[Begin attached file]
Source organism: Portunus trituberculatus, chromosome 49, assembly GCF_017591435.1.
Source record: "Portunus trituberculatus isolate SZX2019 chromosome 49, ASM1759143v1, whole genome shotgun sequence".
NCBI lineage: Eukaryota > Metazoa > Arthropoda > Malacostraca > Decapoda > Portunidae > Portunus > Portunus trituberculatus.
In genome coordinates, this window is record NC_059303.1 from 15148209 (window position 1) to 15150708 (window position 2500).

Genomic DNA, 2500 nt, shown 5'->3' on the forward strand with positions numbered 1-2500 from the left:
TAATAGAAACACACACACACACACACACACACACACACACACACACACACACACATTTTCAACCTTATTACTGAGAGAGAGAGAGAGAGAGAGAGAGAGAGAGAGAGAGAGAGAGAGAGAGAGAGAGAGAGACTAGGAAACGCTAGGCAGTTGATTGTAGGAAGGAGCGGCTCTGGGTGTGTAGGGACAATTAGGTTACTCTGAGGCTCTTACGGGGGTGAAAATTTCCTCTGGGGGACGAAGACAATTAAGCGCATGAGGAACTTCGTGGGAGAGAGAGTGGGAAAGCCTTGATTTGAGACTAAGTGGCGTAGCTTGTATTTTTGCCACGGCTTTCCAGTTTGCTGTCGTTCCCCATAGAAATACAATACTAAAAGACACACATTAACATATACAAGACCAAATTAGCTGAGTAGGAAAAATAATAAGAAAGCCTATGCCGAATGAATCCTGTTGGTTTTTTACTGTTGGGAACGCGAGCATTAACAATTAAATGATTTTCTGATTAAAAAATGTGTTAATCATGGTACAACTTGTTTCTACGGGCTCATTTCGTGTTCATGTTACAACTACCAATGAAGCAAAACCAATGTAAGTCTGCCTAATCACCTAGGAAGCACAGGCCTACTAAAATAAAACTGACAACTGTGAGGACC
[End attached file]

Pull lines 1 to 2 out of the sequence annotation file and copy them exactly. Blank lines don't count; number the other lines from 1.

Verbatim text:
Source organism: Portunus trituberculatus, chromosome 49, assembly GCF_017591435.1.
Source record: "Portunus trituberculatus isolate SZX2019 chromosome 49, ASM1759143v1, whole genome shotgun sequence".